Since I didn’t wipe them out the first time (Summer 2018), I am reloading. Multiword prepositions—also called compound or complex or phrasal prepositions—are among the most noxious and pervasive small-scale faults in legal writing. […]
This isn’t the first time I’ve gone after unnecessary dates and procedural detail. (See the Autumn 2017 and Summer 2018 columns.) And it probably won’t be the last.
Signposting is easy to illustrate. Not this: “The defendant claims . . . . The defendant also claims . . . . Finally, the defendant claims . . . .” […]
First, a technical distinction: an acronym is pronounced as a word (“scuba” = self-contained underwater breathing apparatus); an initialism is pronounced letter by letter (“IBM”). Informally, “acronym” is often used for […]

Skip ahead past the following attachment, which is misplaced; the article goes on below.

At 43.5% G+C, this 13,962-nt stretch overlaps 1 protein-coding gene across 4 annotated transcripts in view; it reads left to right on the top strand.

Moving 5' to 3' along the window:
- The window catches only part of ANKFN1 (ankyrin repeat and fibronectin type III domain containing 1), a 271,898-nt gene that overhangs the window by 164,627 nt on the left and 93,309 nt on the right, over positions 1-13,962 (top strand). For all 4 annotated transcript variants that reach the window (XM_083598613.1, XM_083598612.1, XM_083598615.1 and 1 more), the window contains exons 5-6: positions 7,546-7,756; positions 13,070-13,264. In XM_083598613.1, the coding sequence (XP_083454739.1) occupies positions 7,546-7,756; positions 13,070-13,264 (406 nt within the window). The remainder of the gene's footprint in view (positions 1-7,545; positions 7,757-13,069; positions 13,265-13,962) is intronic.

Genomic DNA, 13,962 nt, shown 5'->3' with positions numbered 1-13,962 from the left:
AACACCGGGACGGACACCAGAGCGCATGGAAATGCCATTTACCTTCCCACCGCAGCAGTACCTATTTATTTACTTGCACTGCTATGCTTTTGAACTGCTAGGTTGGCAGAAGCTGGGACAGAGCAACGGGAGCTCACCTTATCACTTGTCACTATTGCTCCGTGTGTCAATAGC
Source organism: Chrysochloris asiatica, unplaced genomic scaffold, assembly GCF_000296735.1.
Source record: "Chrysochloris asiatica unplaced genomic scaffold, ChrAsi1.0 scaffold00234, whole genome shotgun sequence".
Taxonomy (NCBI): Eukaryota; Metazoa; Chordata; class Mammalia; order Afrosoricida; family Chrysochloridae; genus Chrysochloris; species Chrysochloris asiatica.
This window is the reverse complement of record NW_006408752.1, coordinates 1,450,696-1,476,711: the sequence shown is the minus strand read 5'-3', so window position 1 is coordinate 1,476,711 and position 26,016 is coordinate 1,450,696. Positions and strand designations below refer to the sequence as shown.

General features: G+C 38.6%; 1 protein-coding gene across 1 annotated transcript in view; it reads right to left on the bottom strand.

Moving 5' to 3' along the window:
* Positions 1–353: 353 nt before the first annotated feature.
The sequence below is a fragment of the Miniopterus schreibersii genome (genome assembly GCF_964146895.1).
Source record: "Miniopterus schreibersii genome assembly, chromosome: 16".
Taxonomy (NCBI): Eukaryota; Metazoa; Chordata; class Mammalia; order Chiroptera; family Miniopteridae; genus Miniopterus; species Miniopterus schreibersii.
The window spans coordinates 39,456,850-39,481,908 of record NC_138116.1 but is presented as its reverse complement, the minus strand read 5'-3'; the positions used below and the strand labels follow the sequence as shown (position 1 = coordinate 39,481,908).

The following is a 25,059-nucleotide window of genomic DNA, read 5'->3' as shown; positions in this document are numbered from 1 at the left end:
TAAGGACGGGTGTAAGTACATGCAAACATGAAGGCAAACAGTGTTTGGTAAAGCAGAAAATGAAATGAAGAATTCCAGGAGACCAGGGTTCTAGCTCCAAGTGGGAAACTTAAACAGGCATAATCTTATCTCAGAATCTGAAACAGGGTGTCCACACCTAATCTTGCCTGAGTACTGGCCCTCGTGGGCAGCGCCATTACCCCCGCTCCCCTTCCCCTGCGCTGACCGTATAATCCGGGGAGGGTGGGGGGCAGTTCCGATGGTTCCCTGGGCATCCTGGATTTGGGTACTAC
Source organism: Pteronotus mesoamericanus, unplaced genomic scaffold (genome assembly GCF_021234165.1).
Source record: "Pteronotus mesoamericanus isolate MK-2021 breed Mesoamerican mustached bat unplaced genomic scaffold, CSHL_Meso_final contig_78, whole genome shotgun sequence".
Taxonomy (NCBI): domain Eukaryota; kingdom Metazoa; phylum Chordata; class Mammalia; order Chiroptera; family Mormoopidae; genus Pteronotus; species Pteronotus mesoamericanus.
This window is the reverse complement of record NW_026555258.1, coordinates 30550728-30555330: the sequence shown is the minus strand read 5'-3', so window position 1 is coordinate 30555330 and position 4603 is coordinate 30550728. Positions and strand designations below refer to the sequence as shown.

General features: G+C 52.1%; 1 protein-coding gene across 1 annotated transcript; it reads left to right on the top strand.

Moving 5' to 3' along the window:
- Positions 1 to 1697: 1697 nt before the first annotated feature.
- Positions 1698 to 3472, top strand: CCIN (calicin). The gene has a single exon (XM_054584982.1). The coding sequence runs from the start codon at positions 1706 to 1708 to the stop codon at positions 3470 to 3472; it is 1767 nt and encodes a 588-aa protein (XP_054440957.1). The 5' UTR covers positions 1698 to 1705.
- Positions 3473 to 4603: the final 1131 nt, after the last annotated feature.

In these two examples, I have done very little rewriting. I simply used plain words and cut unnecessary words (including the egregiously unnecessary parentheticals). And in the second one, I […]
Our writing guru Joseph Kimble offers tips for enlisting the dash and for avoiding legalese and silly, distracting parentheticals. Original According to the Plaintiff, Defendants Exxon Mobil Corporation (“Exxon”), Badger […]
Start strong. Our writing guru, Joseph Kimble, breaks down an opinion’s first paragraph to show a better way. Original Pending before the Court is a letter motion by plaintiff Amy […]
Lawsuits involve people. And rather than turn them into a disembodied “Plaintiff” and “Defendant,” opinions might better use their names. The opinions will be more direct and more human. (Of […]